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FORMAT GUIDE

From trilane.com
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Table of Contents

measurements

typeface
margins and tabs
page numbers

scenes

master scene headings


secondary scene headings
montage, series of shots
flashbacks, flashback sequences, quick flashes
dreams, daydreams, imaginings, visions, animation and sequences thereof
establishing shots
spacing between scenes
spacing between lines
scene transitions, MATCH CUT

characters

character introductions
character names
character cues

narrative and action

character introductions
SUPER, SCROLL, words on TV
INSERT
sounds, MOS
special effects (FX, SPFX, SFX)
POV, CLOSE UP, PULL BACK
slow motion
music, music lyrics
movie clips
unseen characters, phantom POV
action stacking
then we see ...

dialog

actor’s instructions (a.k.a. wrylies)


(O.S.) and (V.O.)
MORE and CONT’D / CONTINUED
telephone conversations
o INTERCUT
overlapping dialog
computer conversations
foreign languages
telepathic dialog
mute dialog
(beat)
--
...

miscellaneous

the title page


the first page
credits and titles
the last page
author’s intrusions
notes
Screenplay Measurements
typeface

must be 12 point Courier or 12 point Courier New - everything from the title page to the
last page of the script
(if you use still a typewriter - use PICA font)
no bold print, no italics
can be underlined in very rare cases
o when you really need to emphasize a word
(as every single word in the script should be important, I wonder when you might
have to use this option)

margins and tabs

margins:

left: 1.5 in or 3.8 cm


right: 0.5 - 1.25 in or 1.3 cm - 3.2 cm
top: 1.0 in or 2.5 cm
bottom: 1.0 in or 2.5 cm
tabs:
o dialog: 2.5 inches (or 1.0 inch from the left margin)
o actor‟s instructions: 3.1 inches (or 1.6 inches from left margin)
o character cues: 3.7 inches (or 2.2 inches from left margin)
o scene transitions: flushed right
o if you use it - FADE IN: left margin, FADE OUT: flushed right

dialog must not exceed 3.5 inches in width, that means it must not extend more than
6.0 inches from the left side of the page.

Many writers use only a width of 3.0 inches for dialog and 1.9 inches for actor‟s
instructions.

page numbers appear in the upper right corner of the page, 0.5 in from the top, flushed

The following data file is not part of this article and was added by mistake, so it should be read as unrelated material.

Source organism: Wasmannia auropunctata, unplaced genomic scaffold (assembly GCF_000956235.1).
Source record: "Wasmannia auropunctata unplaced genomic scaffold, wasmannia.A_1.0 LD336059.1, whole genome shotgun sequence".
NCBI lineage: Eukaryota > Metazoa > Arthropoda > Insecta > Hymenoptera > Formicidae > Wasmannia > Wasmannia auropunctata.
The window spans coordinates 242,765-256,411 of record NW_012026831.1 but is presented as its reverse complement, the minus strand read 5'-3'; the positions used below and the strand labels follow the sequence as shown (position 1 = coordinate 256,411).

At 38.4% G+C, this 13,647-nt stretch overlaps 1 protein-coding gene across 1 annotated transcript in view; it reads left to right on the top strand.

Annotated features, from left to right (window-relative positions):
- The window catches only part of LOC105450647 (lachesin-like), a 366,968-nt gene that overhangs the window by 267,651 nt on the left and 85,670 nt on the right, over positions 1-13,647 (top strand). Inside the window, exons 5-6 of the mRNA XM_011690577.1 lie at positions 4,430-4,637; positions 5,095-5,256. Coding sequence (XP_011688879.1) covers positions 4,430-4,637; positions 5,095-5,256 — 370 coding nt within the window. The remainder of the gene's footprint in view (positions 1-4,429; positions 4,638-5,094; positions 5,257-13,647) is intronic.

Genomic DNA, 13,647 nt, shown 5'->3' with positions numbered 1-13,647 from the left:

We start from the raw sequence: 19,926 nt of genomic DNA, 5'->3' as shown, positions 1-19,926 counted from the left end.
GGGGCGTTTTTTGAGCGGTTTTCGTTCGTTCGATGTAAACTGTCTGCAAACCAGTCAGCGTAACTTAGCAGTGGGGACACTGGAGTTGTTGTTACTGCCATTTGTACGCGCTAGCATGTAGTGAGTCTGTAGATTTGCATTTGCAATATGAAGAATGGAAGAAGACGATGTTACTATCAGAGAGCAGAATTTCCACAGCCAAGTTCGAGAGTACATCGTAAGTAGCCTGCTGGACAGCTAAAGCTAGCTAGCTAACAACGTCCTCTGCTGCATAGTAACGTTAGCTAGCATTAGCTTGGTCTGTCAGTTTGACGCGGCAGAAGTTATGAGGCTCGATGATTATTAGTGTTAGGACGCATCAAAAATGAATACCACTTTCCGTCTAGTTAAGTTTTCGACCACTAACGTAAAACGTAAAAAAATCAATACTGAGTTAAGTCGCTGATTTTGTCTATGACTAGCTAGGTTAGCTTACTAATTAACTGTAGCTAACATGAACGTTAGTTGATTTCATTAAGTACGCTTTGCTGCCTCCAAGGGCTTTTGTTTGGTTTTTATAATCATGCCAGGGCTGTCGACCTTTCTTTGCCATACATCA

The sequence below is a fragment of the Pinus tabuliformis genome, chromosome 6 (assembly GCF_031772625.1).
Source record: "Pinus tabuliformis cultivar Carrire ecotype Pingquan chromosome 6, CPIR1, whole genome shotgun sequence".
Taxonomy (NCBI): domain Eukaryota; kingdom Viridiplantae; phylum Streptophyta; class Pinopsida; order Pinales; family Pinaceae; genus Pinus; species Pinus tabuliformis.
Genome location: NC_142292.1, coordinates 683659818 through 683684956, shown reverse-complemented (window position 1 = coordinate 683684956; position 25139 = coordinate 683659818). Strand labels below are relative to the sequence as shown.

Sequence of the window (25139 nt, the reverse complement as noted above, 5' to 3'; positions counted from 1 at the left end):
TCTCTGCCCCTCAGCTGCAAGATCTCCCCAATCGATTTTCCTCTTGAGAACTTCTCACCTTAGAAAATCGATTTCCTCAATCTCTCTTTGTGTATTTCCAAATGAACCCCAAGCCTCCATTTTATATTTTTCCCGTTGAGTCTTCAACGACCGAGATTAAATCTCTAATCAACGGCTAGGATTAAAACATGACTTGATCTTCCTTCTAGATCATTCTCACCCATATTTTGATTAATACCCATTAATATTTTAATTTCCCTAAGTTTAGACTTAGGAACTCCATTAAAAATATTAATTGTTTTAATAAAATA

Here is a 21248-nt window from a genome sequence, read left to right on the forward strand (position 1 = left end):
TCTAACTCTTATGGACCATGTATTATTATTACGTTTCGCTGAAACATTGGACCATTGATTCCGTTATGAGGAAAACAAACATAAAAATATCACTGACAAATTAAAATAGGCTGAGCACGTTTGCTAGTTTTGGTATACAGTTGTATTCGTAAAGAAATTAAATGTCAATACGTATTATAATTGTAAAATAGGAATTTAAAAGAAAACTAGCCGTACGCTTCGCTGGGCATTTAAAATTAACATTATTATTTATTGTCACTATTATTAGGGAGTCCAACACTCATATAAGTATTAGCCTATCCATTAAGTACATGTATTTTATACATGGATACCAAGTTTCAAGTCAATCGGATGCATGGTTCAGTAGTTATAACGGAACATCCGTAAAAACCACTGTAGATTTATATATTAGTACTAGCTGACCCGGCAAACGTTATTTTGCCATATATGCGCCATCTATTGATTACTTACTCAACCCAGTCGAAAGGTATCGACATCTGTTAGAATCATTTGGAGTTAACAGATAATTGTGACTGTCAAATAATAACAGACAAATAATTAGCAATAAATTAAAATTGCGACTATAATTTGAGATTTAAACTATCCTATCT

to the right margin

page numbers

counting starts with 1


the cover page is not counted
a page number is followed by a dot (example: 57.)
no page number appears on the first page of a script (the one following the cover page).
Thus, numbers start with 2. on the second page
spacing between scenes

one line recommended (= two returns, a.k.a line feeds)


two lines okay

Master Scene Headings


<Camera Location>. <Scene Location> - [<Time of Day> - [<Clarification>] ]

or

<Camera Location>. <Scene Location> - [<Time of Day>] [(<Clarification>)]

Items in [ ] are optional.

<Camera Location>:

EXT. for outside


INT. for inside
EXT./INT. and INT./EXT. are reserved for cars. If you think you need them
elsewhere consider Secondary Scene Headings.

<Scene Location>:

This must be a location (not an event)

[<Time of Day>]:

Stick to DAY or NIGHT


Occasionally you might use CONTINUOUS

[<Clarification>]:

This can be anything. For example, a specific date, a time of day etc. - if it is really
important to the plot.

Here a few valid examples:

EXT. SHERWOOD FOREST - DAY

EXT. SHERWOOD FOREST - DAY (DREAM)


EXT. SHERWOOD FOREST - DAY (JULY 1788)

INT. BOILER ROOM

INT. ROOM 101 (FLASHBACK)

INT. MARY’S KITCHEN - DAY

EXT. SIBERIAN TAIGA - DAY (JULY 30, 1908, 7:00 AM)

Remarks:
Scene Headings are also called sluglines or slugs. Master scene headings are often
referred to as primary slugs, secondary headings as secondary slugs.

Secondary Scene Headings


<location>:

this must be a location - it‟s really as simple as that


they have to use the same camera direction as the corresponding master scene
heading - the cannot move from EXT. to INT. or vice versa.

The interesting part is how and when to use them: